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RE: question about "Semantic Annotations for WSDL"

From: Shi, Xuan <xshi@GEO.WVU.edu>
Date: Mon, 27 Feb 2006 22:07:13 -0500
Message-ID: <D81F456794C18B4DA3E2ABC47DBBEEF2094F78@www.geo.wvu.edu>
To: "'David Martin '" <martin@AI.SRI.COM>, "'public-sws-ig@w3c.org '" <public-sws-ig@w3c.org>
Cc: "Shi, Xuan" <xshi@GEO.WVU.edu>

Dear Dr. Martin,

If you and this group would like to discuss the semantics of WSDL other than
the semantics of Web service, then you can ignore the following lines
because I will demonstrate again that the meaning of the element/component
within WSDL interface document is NOT the meaning of Web service.

Given a simple example, a Web service provides a function of addition
calculation. How many different ways can we try to build such a function? I
can give a list of functional interfaces as I discussed before, and you may
wish to add more:

Function addition (integer X, integer Y):integer Z
Function addition (double X, double Y):double Z
Function addition (integer X[2]):integer Z
Function addition (double X[2]):double Z
Function addition (number X, number Y):number Z
Function addition (object O):integer Z (O has properties X, Y, or O has
X[2])
Function addition (string req):string resp (by SRR document)
... ...

What's the meaning of this service and function? The meaning of service and
function has any relationship with WSDL interface, process, precondition,
effect, etc.? 

As a common sense, the meaning of ALL such Web services is the same: it will
add two numbers and return the result back to requester. When you add
semantic annotations into WSDL, can you describe the meaning of this Web
service?

Let's change the function name into subtraction, multiplication, and/or
division. Then all elements in the WSDL document are the same except the
name of the function. Should you want to clarify that the X variables used
in every different function are all the same or not? It seems you still care
more about the name of the element inside a WSDL document, not the meaning
of Web service.

Let's design another Web service that will perform mixed calculation by
using the above four Web services. While we can design the interface of such
a service and function in many many different ways, the meaning of this Web
service is: if requesters send a number sentence to provider, the provider
will send back the result of the mixed calculation.

Do you think the provider should tell requester that the provider will
aggregate one or more Web services (addition, subtraction, multiplication,
division) in the OWL-S approach, or how the provider will mediate the four
Web services in WSMO approach, to generate the result? 

In conclusion, the meaning of Web services has NO relation with both of the
WSDL interface and the aggregation/mediation process. Then I don't think
it's worthy to add semantic annotations for WSDL since such activity cannot
lead to the goal of semantic Web services.

Best wishes,

Xuan



-----Original Message-----
From: David Martin
To: public-sws-ig@w3c.org
Sent: 2/27/06 6:59 PM
Subject: question about "Semantic Annotations for WSDL"

Here is an important question about the proposed "Semantic Annotations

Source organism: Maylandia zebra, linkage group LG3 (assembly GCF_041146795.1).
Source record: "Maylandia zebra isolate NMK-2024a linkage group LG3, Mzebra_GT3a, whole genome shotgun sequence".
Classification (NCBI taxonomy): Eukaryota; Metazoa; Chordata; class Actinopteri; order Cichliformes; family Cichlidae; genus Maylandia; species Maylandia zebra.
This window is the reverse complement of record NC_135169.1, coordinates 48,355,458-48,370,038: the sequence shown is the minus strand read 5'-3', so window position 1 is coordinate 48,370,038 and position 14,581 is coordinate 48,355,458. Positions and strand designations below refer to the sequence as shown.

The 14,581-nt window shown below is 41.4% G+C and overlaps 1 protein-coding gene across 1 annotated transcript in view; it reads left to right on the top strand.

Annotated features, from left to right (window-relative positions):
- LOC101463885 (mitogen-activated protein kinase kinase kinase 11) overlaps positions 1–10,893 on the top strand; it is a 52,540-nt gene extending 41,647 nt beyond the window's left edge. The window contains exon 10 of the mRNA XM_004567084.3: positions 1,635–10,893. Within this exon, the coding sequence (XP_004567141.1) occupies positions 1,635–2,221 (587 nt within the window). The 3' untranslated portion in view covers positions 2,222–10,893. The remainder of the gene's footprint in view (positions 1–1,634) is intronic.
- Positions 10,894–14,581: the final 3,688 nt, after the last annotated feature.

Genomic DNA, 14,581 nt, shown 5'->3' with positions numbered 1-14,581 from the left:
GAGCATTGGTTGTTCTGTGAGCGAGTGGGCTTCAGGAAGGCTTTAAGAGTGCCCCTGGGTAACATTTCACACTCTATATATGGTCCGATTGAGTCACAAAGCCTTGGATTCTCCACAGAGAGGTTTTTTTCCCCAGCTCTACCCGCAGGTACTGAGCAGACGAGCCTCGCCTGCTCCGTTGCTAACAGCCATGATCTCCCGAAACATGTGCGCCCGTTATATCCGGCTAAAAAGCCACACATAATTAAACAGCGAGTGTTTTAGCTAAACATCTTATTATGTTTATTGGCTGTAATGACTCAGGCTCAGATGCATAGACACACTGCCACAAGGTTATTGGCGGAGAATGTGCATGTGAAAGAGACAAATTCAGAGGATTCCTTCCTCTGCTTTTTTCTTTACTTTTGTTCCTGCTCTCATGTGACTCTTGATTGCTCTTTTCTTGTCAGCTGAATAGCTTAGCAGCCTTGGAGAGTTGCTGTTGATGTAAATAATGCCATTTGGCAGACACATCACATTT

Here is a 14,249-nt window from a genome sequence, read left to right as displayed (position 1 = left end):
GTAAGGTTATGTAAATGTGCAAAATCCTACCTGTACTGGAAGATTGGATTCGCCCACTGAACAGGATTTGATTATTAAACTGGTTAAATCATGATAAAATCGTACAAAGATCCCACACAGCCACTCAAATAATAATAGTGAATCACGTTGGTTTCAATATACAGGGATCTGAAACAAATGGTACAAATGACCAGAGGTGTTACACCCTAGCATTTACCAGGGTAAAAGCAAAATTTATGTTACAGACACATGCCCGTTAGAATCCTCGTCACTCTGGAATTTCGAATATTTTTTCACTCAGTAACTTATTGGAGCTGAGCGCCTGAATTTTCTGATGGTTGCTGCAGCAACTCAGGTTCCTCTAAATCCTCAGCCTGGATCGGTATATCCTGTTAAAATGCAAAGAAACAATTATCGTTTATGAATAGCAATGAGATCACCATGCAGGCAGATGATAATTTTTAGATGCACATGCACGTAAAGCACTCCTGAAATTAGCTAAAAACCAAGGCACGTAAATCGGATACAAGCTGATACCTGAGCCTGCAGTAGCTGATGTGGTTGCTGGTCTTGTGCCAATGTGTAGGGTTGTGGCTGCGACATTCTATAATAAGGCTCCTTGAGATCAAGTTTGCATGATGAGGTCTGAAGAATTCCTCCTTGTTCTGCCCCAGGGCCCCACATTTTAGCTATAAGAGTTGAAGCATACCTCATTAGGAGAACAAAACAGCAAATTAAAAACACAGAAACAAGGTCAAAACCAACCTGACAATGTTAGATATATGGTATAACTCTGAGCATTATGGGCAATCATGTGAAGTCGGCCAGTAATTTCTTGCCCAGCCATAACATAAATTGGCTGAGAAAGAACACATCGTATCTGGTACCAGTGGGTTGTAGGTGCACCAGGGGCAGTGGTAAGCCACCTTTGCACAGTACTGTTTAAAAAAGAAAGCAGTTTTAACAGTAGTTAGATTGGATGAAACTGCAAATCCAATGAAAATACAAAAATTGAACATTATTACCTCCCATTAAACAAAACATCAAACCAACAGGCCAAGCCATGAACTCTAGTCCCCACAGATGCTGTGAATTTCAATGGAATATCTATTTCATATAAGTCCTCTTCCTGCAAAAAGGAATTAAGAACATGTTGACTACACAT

for WSDL" working group, about which I'd love to see some discussion.

The current draft charter is here:
   http://www.w3.org/2005/10/sa-ws-charter.html

Question:
     Does the envisioned approach provide a foundation that will be
     useful in working with, or evolving to, a more comprehensive
     framework, or simply a detour that will ultimately fall out of use
     (if Web service semantics become important)?

What's behind this question is the observation that, from a
WSDL-centric perspective, the semantic artifacts referenced by a WSDL
spec will be disconnected.  That is, from the point of view of a WSDL
tool, they won't exist in the same declarative scope. (Indeed, in this
approach there is *no* notion of declarative scope for the semantic
artifacts, from the WSDL perspective.)

One way to illustrate this concern is simply by observing that
preconditions and effects associated with services will frequently
have variables in common.  To have a coherent representational scheme,
it is of fundamental importance to spell out the relationship between
variable X mentioned in a precondition and variable X mentioned in an
effect expression.  From the perspective of a WSDL tool, there won't
be any basis for establishing or working with such a relationship.  So 
the concern here is that a WSDL tool ultimately won't be able to do much

with the semantic declarations that are referenced.

Of course, the semantic framework underlying those declarations may
provide the basis that ties the semantic declarations together, and a
WSDL tool could build in some understanding about one or more of the
semantic frameworks that may be used in connection with WSDL.  But the
point is that it's not a WSDL tool anymore - it's a WSDL tool plus a
{UML or OWL-S or WSMO or SWSF or METEOR-S or ODESWS or ...} tool.  And
as far as I can tell, there won't be any meaningful connection between
the two tools.  The concern is that the proposed approach does not
appear to provide any path by which such a meaningful connection might
eventually be achieved.

Cheers,
David Martin
SRI International
Received on Tuesday, 28 February 2006 03:07:37 UTC

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